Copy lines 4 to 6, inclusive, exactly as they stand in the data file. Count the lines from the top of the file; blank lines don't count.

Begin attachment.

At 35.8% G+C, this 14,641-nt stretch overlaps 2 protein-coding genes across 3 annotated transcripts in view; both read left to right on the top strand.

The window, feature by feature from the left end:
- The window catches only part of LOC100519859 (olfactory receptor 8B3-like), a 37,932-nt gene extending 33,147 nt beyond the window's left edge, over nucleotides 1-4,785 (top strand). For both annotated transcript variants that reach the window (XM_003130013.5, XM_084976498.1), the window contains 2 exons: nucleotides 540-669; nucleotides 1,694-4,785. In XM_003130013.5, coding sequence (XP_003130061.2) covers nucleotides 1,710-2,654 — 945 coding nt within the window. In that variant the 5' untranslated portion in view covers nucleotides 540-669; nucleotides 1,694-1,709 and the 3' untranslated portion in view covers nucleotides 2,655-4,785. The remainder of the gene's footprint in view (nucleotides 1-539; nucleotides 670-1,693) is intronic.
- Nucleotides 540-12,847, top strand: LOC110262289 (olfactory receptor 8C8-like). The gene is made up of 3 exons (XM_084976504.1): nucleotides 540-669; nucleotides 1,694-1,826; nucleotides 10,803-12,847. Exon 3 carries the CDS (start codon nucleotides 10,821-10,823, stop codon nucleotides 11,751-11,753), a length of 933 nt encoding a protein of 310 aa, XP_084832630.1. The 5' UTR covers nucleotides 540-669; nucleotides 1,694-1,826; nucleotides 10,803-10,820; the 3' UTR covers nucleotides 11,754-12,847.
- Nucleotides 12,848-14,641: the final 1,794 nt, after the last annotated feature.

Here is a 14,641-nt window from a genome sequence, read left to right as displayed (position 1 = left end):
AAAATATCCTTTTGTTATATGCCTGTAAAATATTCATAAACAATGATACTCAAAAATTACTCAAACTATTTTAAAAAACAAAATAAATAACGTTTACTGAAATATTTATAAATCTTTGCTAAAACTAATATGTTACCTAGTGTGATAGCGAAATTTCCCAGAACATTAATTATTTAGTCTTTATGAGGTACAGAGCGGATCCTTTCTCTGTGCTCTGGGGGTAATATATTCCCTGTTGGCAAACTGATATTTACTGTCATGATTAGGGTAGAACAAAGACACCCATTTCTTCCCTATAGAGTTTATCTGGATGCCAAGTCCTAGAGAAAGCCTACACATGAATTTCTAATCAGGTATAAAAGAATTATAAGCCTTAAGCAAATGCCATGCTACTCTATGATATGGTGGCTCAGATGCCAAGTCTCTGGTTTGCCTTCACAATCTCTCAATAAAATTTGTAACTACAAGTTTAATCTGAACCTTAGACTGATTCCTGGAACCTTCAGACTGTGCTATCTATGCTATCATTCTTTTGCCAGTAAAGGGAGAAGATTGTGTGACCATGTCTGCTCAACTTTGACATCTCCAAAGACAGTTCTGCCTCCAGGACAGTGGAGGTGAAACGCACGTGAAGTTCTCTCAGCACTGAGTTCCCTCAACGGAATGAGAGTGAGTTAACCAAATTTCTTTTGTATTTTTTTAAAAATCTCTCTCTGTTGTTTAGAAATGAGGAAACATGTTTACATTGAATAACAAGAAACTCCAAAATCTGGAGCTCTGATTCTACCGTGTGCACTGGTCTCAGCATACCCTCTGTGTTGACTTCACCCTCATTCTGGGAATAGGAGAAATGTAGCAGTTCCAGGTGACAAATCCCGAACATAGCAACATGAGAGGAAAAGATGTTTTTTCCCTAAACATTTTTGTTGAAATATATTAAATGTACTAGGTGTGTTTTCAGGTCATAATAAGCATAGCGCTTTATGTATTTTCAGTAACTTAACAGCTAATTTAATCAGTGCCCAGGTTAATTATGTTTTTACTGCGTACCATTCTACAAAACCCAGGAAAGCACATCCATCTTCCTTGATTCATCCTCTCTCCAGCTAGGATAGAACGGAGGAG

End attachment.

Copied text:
- Nucleotides 540-12,847, top strand: LOC110262289 (olfactory receptor 8C8-like). The gene is made up of 3 exons (XM_084976504.1): nucleotides 540-669; nucleotides 1,694-1,826; nucleotides 10,803-12,847. Exon 3 carries the CDS (start codon nucleotides 10,821-10,823, stop codon nucleotides 11,751-11,753), a length of 933 nt encoding a protein of 310 aa, XP_084832630.1. The 5' UTR covers nucleotides 540-669; nucleotides 1,694-1,826; nucleotides 10,803-10,820; the 3' UTR covers nucleotides 11,754-12,847.
- Nucleotides 12,848-14,641: the final 1,794 nt, after the last annotated feature.

Here is a 14,641-nt window from a genome sequence, read left to right as displayed (position 1 = left end):